- Cancer societies – Antibiotics are needed to keep infections in check when patients are on chemotherapy.
- Maternal and child health groups – Antibiotics are life-saving commodities for sepsis and pneumonia in newborns, and needed to prevent or treat infections in for example caesarean sections.
- Farming associations – Antibiotics are needed to maintain animal health and productivity, but are often used in excess.
- Animal welfare groups – Antibiotics may be used to maintain animal health in inferior housing systems.
These types of organizations can be vital not only to raise awareness of the problem but also help in implementing solutions to manage antibiotic resistance.
As stakeholders become aware of the issue, they can move from being informed towards taking action and influencing others. As an example, consumers are increasingly raising their concern for antibiotic use in the supply chain. The World Consumer Rights Day 2016 focused on pushing the world’s largest fast food companies to make global commitments to stop serving meat from animals routinely given antibiotics used in human medicine. Another example is the multi-stakeholder platform EPRUMA, which was formed to promote the responsible use of antibiotics in animals in the EU. Taking a holistic approach, the Antibiotic Resistance Coalition (ARC), launched an antibiotic resistance declaration in May 2014. The declaration contains 42 recommendations across human health, animal health and the environment that can be used to raise awareness about the many facets of the antibiotic resistance problem.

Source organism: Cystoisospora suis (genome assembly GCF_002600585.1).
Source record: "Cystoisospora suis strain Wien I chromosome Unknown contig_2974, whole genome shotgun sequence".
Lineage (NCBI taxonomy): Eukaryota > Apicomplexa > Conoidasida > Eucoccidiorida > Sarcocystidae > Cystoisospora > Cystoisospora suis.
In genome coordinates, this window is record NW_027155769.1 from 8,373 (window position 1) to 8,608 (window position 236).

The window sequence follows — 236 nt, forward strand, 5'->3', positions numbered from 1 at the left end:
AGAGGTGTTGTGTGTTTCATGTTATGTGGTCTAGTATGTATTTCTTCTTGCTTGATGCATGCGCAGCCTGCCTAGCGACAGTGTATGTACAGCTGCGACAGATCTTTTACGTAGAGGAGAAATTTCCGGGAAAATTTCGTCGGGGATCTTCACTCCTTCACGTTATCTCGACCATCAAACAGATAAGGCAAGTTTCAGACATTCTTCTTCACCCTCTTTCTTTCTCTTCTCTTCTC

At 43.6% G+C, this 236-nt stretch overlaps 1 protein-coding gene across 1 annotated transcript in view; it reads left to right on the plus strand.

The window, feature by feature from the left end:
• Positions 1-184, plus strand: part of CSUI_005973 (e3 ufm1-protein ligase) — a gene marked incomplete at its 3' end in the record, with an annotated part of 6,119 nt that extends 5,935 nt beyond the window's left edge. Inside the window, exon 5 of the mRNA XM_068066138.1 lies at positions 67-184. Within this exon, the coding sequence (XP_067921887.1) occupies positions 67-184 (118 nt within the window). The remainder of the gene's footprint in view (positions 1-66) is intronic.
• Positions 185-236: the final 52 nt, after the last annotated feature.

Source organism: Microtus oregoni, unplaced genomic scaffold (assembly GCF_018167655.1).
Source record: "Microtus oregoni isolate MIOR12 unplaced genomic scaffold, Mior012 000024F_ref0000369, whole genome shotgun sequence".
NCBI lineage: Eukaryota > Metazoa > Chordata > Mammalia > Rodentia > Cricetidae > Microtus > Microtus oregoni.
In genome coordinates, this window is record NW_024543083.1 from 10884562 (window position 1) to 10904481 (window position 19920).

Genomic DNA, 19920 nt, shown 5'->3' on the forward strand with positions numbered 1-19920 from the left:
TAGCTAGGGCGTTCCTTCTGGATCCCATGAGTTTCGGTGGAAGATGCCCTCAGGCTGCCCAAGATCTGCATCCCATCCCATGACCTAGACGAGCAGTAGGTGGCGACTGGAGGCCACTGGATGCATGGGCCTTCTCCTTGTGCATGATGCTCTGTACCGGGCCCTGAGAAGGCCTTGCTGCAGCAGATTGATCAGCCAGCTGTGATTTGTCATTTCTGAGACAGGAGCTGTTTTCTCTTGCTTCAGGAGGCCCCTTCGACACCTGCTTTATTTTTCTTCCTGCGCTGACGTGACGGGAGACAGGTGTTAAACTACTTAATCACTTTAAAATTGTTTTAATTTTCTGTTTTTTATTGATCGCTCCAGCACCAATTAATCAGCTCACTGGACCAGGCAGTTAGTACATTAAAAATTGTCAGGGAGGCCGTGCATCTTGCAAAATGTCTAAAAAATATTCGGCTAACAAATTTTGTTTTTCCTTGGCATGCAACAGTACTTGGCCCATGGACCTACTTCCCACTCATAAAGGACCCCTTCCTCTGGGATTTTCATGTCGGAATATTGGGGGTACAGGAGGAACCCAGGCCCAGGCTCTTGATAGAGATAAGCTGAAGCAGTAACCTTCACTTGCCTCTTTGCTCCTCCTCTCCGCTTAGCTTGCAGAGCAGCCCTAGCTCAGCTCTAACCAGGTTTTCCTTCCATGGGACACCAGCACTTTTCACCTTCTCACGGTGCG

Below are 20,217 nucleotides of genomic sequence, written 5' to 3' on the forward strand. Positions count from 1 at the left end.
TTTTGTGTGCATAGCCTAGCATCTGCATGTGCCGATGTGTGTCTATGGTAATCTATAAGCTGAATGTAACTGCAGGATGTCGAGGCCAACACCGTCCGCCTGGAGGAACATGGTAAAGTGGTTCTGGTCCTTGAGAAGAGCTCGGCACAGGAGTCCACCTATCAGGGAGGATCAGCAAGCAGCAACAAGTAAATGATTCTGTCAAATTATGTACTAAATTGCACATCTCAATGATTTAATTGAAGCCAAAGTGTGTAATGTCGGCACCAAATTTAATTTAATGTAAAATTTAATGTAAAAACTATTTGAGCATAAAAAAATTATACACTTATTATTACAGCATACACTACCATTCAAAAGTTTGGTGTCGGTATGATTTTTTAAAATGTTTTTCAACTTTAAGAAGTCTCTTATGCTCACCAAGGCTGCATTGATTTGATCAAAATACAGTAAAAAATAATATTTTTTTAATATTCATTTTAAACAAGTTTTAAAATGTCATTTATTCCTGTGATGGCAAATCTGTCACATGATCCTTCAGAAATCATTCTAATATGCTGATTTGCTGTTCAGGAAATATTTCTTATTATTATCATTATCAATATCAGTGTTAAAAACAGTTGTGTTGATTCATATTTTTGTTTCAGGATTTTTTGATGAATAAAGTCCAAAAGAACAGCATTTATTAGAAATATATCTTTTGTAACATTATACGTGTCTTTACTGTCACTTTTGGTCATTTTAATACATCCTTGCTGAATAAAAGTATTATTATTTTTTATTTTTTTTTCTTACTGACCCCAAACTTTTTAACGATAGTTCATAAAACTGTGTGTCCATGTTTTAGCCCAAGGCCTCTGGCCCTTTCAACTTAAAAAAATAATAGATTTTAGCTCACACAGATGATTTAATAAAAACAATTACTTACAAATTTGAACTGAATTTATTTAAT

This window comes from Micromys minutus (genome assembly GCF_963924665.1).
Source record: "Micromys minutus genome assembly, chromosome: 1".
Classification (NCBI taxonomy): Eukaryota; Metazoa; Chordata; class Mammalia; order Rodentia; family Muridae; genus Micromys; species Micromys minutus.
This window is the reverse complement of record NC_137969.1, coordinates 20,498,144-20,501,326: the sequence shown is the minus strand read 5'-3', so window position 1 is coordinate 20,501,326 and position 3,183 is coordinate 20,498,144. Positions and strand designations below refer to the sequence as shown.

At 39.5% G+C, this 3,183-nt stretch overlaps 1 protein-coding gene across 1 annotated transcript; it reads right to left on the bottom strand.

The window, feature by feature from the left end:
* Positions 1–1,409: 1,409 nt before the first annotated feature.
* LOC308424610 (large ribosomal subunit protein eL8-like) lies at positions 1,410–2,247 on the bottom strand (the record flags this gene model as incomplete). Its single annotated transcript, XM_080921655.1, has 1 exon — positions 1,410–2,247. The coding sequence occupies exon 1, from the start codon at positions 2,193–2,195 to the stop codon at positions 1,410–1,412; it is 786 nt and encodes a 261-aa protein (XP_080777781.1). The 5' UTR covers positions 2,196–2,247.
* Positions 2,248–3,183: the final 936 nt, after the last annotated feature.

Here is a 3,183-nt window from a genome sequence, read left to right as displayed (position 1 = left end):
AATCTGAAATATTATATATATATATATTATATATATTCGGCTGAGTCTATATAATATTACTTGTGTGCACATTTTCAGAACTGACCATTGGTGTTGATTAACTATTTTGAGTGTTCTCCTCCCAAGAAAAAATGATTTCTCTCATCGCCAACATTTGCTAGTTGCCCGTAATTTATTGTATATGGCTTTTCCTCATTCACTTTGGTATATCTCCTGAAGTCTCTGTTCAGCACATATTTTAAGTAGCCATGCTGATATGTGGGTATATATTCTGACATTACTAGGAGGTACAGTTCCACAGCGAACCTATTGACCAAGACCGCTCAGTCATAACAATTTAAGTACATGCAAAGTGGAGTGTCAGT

|WHO Competency Framework for Health Workers’ Education and Training on Antimicrobial Resistance||Framework from WHO that outlines core and additional competencies for health workers in regards to antimicrobial resistance, and is a reference guide for academic institutions, educators, accreditation bodies, regulatory agencies and health policy- and decision-making authorities. The purpose is to guide the education and training of health workers.|
|Health workers’ education and training on antimicrobial resistance: curricula guide||Framework for AMR education of health professionals. Developed by the WHO and Public Health England (PHE). Includes curricula for education of prescribers, nurses/midwives, pharmacists, laboratory scientists, public health officers/health services managers and health workers in supportive care roles.|
|Revising Preservice Curriculum to Incorporate Rational Medicine Use Topics: A Guide||Guide. This SIAPS/USAID document guides stakeholders through the process of integrating rational use of medicines into the curricula for medical, nursing, pharmacy, and public health students. Includes sample documents from successful projects and templates that can be adapted for new initiatives.|